General Characteristics of Sikhism

1.      Sikh” from Pali sikkha, meaning “disciple”

2.      Define selves as believing in one God, accepting the teachings of the first ten guru/leaders of the community, believing in scripture, the Adi Granth.

3.      20 million Sikhs in the world, about 85% live in the Indian state of Punjab [show on atlas]

4.      Sense of identity closely tied to the course of historical events, especially the battles with their enemies the Mughal armies.

5.      Primary emphasis on the consciousness of God

6.      Articulate their faith and practices as things worth fighting and dying for; tradition of martyrs

Cultural-religious context of the emergence of Sikhism: The Sants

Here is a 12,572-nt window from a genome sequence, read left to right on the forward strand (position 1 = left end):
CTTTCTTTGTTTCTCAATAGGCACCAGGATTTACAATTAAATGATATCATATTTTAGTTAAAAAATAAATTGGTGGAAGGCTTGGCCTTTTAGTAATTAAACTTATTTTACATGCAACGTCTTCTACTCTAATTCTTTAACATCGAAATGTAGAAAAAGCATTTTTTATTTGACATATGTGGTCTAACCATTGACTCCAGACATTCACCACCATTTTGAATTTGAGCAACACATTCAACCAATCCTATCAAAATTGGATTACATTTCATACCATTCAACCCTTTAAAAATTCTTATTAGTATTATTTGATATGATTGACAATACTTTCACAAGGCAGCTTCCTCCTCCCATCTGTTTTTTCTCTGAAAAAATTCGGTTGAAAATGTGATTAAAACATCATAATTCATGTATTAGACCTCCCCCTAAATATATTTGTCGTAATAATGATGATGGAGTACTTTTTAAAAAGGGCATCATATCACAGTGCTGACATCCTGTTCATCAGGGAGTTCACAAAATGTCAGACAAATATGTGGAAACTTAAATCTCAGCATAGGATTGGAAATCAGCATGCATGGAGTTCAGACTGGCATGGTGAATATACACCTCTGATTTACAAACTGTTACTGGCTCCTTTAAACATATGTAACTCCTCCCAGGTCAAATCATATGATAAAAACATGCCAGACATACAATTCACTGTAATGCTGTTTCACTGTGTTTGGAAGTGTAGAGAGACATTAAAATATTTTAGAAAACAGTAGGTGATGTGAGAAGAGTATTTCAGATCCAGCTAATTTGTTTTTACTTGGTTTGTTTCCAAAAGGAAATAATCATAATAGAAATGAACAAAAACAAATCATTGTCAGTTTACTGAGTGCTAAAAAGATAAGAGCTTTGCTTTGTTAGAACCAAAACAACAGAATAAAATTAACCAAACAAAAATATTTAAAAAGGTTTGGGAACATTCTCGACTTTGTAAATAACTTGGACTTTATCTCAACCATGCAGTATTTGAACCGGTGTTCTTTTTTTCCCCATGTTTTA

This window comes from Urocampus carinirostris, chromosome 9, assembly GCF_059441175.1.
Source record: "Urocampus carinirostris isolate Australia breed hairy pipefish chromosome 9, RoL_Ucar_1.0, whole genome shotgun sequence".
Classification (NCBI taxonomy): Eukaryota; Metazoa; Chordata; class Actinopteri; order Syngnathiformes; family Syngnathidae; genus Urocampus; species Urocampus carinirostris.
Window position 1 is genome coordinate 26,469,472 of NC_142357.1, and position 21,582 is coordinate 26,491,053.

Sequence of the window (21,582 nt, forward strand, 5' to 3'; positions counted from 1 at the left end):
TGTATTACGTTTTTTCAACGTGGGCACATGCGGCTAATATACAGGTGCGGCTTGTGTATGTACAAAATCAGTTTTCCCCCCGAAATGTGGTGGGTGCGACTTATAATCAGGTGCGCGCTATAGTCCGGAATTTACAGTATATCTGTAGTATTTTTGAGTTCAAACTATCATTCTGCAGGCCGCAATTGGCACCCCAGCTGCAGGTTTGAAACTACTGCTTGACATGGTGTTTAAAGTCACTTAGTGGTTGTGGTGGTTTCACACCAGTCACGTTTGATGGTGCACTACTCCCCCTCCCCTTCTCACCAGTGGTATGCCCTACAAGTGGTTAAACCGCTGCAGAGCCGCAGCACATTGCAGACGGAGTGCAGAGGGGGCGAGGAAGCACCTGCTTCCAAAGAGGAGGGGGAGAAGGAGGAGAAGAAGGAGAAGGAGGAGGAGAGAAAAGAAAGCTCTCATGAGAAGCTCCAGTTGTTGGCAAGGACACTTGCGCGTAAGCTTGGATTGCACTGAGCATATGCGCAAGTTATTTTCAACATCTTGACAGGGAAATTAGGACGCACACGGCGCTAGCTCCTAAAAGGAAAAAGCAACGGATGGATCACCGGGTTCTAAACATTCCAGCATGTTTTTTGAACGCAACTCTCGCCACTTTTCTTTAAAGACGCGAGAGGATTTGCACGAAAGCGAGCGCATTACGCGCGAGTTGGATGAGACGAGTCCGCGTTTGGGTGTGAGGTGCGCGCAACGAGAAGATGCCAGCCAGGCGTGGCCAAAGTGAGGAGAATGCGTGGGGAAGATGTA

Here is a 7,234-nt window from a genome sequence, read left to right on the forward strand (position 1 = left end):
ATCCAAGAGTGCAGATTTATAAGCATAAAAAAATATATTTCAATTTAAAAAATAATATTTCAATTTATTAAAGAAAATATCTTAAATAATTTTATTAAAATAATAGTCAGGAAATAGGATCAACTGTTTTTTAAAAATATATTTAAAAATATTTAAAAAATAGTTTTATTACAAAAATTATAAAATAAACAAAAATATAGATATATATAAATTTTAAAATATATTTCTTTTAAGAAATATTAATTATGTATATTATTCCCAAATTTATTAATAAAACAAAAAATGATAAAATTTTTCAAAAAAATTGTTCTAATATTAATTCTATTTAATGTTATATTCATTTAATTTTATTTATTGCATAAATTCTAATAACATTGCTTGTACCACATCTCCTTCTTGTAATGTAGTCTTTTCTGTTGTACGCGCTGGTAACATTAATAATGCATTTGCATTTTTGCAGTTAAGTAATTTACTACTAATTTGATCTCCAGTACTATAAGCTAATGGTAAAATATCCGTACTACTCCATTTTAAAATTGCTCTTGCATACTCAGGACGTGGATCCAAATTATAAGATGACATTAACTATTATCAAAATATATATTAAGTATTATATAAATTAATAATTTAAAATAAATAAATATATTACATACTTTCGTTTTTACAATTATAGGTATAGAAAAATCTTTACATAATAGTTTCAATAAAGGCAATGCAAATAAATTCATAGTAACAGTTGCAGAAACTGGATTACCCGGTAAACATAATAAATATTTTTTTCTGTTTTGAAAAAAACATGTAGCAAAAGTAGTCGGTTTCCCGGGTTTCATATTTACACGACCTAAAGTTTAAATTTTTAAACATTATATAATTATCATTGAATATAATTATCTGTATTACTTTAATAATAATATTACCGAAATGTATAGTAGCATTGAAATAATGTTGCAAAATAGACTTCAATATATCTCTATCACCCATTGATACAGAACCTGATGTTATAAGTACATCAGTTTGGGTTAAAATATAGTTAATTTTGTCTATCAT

1.      Sant Tradition

a.       Growth of devotional movements in Medieval Period (600 CE - 1800 CE) - temples, images, sects, Puranas, outward form of devotion such as pilgrimage, festivals, processions.

b.      General Characteristics: populist, vernacular, poor, low caste, dispossessed and oppressed = linked in their religious attitudes with orthodox, upper class devotees

2.      Nirguna Bhakti

a.       Saguna is worshipping the deity with forms and attributes (Tulsidas and Rama, Surdas and Krishna)

b.      Nirguna = ascribes no forms or attributes to God.

c.       Way to liberation: meditation on the divine name, the expression in this world of the divine reality.

3.      Other Features of Sant tradition:

a.       Emphasis on the saint as guru

b.      Rejection of all the familiar external forms of religious practice (pilgrimage, ritual bathing, use of murtis)

c.       Rejection of caste and all caste restrictions


Kabir (1440-1518)

1.      Late 15th century-early 16th, North India, low caste - Hindus and Muslims revered his poetry, he is taken up into the Sikh tradition, mentioned in their sacred scripture.  Insistence of inward devotion and not outward observances.